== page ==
23    // Method to calculate the maximum depth of an N-ary tree
24    public int maxDepth(Node root) {
25        // An empty tree has a depth of 0.
26        if (root == null) {
27            return 0;
28        }
30        int maxDepth = 0; // Initialize max depth as 0
32        // Loop through each child of root node
33        for (Node child : root.children) {
34            // Calculate the depth for each child and compare it with current max depth
35            // 1 is added to include the current node's depth
36            maxDepth = Math.max(maxDepth, 1 + maxDepth(child));
37        }
39        // Since we're already at root, we add 1 to account for the root's depth
40        return maxDepth + 1;
41    }
1#include <algorithm> // Include algorithm library for max function
2#include <vector>    // Include vector library for the vector type
4// Definition for a Node.
5class Node {
7    int val;                     // Value of the node
8    std::vector<Node*> children; // Vector of pointers to child nodes
10    Node() {}
12    Node(int _val) {
13        val = _val;
14    }
16    Node(int _val, std::vector<Node*> _children) {
17        val = _val;
18        children = _children;
19    }
22class Solution {
24    // Function to calculate the maximum depth of an n-ary tree
25    int maxDepth(Node* root) {
26        // If the root is null, the depth is 0
27        if (!root) return 0;
29        int max_depth = 1; // Initialize max_depth to 1 to account for the root level
31        // Iterate through each child of the root node
32        for (auto& child : root->children) {
33            // Recursive call to maxDepth for each child, adding 1 to the result,
34            // then update max_depth with the maximum of it and the current max_depth
35            max_depth = std::max(max_depth, 1 + maxDepth(child));
36        }
38        // Return the maximum depth of the tree
39        return max_depth;
40    }
1// Definition for a Node.
2class Node {
3    val: number;                     // Value of the node
4    children: Node[];                // Array of child nodes
6    constructor(val: number, children: Node[] = []) {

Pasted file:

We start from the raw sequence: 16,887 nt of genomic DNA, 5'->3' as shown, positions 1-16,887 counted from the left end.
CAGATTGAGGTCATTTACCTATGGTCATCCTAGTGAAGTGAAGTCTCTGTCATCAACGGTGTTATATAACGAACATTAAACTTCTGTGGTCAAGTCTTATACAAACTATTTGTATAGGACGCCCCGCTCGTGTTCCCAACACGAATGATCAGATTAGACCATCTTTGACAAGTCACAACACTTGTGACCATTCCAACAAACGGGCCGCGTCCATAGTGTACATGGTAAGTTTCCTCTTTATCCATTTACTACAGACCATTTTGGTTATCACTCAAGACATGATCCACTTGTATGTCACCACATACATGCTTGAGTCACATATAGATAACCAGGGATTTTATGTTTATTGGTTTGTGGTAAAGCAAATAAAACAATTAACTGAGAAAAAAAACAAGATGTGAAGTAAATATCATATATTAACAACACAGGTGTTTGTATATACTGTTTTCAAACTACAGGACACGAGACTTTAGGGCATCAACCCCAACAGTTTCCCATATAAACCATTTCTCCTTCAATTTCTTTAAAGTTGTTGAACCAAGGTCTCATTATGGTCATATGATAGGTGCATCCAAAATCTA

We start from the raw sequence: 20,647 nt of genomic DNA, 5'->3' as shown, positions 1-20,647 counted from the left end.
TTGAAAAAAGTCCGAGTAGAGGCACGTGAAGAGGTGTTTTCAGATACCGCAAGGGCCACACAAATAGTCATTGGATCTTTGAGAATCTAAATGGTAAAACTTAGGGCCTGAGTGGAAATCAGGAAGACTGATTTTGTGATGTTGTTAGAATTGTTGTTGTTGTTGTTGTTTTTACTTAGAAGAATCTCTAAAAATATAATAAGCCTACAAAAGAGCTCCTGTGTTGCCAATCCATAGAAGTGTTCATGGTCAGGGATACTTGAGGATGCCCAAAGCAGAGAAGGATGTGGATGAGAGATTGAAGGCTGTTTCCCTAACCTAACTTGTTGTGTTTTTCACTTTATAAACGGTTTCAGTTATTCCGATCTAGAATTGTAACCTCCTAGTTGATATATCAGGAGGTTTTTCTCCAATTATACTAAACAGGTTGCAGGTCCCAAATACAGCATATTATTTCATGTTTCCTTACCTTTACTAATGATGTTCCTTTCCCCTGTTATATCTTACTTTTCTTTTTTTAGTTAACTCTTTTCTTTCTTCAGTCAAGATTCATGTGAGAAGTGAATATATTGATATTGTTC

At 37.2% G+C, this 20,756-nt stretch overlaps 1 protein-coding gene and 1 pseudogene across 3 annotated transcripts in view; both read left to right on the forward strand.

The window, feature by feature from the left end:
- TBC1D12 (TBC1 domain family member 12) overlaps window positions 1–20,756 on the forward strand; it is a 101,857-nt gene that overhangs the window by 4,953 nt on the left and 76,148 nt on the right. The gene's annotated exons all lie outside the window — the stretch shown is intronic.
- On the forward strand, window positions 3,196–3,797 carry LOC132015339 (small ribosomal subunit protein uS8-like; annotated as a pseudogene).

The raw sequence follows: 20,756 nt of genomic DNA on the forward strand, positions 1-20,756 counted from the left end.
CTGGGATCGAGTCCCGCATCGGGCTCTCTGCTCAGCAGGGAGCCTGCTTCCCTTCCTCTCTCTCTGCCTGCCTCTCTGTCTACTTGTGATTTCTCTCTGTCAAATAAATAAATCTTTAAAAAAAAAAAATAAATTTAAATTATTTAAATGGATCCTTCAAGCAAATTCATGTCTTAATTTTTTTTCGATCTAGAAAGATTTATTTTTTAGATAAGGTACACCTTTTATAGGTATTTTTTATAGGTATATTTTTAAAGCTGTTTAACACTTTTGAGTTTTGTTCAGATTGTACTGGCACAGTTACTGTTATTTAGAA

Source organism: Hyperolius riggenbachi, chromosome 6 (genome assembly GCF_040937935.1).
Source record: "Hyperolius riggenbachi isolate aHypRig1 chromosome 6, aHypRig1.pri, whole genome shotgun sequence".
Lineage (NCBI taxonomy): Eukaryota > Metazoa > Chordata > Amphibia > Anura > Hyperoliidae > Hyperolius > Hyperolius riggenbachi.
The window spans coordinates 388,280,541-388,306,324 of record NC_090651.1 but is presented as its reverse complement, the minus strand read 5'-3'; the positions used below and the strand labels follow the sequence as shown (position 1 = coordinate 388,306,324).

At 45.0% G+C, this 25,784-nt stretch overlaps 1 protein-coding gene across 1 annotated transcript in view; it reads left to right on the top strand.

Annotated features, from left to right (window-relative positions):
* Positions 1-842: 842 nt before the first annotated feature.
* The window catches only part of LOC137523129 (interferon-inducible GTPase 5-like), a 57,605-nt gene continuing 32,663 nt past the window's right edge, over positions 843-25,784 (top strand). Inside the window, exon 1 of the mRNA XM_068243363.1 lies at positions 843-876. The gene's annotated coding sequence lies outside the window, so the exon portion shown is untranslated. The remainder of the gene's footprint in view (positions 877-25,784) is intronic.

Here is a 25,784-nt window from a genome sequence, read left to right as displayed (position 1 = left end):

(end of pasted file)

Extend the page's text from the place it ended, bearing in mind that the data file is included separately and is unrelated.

7        this.val = val;
8        this.children = children;
9    }
12// Function to calculate the maximum depth of an n-ary tree
13function maxDepth(root: Node | null): number {
14    // If the root is null, the depth is 0
15    if (!root) return 0;
17    let maxDepthValue = 1; // Initialize maxDepthValue to 1 to account for the root level
19    // Iterate through each child of the root node
20    root.children.forEach(child => {
21        // Recursive call to maxDepth for each child, adding 1 to the result,
22        // then update maxDepthValue with the maximum of it and the current maxDepthValue
23        maxDepthValue = Math.max(maxDepthValue, 1 + maxDepth(child));
24    });
26    // Return the maximum depth of the tree
27    return maxDepthValue;

Time and Space Complexity

The provided code defines a function to determine the maximum depth (height) of an N-ary tree using recursion. Here's the analysis:

Time Complexity

The time complexity of the function is O(N), where N is the total number of nodes in the N-ary tree. This is because the function must visit every node exactly once to determine the depth. The recursive calls are made for each child of every node. Since each node is processed once and only once, the time complexity is linear with respect to the number of nodes.

Space Complexity

The space complexity of the function is also O(N) in the worst-case scenario. This happens when the tree is highly unbalanced, for example, when the tree degenerates into a linked list (each node has only one child). In such a case, there will be N recursive calls on the stack at the same time, where N is the depth of the tree, which is also the number of nodes in this case.

In a balanced tree, the space complexity would be O(log N) due to the height of the tree dictating the number of stack frames. However, since it is not mentioned that the tree is balanced, the worst-case space complexity is considered which is O(N).

Learn more about how to find time and space complexity quickly using problem constraints.